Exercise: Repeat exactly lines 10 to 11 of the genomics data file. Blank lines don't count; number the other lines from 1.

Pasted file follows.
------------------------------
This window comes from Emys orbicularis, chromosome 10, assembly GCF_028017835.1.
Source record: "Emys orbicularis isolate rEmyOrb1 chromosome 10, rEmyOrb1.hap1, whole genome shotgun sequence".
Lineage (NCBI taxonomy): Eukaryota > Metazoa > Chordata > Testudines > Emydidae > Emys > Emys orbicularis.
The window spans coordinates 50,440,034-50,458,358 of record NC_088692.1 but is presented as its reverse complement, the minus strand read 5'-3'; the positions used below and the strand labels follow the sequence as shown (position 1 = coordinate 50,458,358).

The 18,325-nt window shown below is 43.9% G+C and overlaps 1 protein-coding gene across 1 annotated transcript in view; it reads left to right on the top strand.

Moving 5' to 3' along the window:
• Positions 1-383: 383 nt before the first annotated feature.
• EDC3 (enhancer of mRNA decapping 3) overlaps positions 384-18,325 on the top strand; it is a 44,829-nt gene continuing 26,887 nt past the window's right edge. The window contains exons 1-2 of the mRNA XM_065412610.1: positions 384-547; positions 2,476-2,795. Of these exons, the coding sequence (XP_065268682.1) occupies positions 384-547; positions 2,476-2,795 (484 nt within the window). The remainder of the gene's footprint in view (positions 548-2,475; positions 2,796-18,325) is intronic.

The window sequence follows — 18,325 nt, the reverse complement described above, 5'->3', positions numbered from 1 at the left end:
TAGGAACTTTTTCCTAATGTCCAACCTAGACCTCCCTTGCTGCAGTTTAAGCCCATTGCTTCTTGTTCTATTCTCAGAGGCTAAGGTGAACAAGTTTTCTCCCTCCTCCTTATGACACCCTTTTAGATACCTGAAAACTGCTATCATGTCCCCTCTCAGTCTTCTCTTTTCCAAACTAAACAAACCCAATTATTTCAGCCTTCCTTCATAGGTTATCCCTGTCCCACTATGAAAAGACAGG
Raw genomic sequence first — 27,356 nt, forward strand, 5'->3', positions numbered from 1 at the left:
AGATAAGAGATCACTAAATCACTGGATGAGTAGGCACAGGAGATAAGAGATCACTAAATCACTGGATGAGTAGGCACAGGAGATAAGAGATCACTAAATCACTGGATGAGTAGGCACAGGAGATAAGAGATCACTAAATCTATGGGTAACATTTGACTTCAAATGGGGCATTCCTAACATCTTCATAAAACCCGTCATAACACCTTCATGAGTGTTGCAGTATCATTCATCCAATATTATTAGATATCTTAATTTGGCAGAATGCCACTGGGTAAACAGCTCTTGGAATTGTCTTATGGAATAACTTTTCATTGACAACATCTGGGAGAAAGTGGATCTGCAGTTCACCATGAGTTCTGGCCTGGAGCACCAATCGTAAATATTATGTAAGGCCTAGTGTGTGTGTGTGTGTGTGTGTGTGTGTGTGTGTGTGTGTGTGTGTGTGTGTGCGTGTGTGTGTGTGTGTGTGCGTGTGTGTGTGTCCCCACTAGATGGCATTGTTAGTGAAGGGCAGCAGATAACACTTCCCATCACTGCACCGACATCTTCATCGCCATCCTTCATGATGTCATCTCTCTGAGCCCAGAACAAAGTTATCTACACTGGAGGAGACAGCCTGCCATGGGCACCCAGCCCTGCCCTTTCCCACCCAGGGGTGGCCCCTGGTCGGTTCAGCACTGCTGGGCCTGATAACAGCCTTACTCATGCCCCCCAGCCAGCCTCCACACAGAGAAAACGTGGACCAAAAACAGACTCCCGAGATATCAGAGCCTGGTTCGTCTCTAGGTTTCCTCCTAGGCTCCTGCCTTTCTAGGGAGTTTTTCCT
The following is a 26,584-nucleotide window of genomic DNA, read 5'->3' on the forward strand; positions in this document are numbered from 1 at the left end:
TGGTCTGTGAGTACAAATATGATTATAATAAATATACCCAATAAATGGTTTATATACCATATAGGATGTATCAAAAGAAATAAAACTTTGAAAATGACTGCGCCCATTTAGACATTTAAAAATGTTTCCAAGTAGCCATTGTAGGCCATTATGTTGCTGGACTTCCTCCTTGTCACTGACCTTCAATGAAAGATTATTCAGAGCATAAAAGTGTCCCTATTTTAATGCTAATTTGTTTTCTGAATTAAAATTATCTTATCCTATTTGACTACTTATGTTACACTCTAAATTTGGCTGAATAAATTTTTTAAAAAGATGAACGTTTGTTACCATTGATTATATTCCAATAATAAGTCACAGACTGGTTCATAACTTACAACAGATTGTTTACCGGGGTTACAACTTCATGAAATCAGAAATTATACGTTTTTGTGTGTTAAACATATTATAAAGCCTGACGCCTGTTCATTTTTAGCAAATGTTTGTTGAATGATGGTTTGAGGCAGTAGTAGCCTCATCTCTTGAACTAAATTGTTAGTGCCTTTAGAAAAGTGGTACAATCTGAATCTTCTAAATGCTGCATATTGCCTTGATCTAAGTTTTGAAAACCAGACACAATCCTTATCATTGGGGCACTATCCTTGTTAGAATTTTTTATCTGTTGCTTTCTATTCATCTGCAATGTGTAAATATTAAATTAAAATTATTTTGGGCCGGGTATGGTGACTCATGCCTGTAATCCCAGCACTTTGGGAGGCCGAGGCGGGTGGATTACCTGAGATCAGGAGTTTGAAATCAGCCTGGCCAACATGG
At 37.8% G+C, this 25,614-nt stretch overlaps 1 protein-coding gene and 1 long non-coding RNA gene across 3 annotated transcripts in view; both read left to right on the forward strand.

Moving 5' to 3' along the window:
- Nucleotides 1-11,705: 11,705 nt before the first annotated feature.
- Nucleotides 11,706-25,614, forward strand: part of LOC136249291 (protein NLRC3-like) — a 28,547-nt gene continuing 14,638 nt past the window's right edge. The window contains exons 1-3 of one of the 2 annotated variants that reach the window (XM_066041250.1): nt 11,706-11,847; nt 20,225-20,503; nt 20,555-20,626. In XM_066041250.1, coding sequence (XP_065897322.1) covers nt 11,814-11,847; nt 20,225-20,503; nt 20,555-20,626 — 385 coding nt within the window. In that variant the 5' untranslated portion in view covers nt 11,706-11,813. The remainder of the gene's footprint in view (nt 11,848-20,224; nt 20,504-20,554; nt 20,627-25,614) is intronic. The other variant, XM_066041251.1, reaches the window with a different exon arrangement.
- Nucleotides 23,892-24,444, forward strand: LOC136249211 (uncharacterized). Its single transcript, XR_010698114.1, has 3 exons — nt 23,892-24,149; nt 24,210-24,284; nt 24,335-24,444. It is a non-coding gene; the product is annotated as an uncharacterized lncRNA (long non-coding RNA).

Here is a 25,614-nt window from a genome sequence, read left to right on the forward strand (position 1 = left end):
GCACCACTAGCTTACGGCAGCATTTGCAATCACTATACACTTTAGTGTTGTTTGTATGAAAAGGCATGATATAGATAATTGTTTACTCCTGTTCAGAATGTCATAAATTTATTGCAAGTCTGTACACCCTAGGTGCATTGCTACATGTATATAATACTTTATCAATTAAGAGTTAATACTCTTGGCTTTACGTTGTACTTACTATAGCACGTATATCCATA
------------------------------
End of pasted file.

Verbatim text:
TAGGAACTTTTTCCTAATGTCCAACCTAGACCTCCCTTGCTGCAGTTTAAGCCCATTGCTTCTTGTTCTATTCTCAGAGGCTAAGGTGAACAAGTTTTCTCCCTCCTCCTTATGACACCCTTTTAGATACCTGAAAACTGCTATCATGTCCCCTCTCAGTCTTCTCTTTTCCAAACTAAACAAACCCAATTATTTCAGCCTTCCTTCATAGGTTATCCCTGTCCCACTATGAAAAGACAGG
Raw genomic sequence first — 27,356 nt, forward strand, 5'->3', positions numbered from 1 at the left: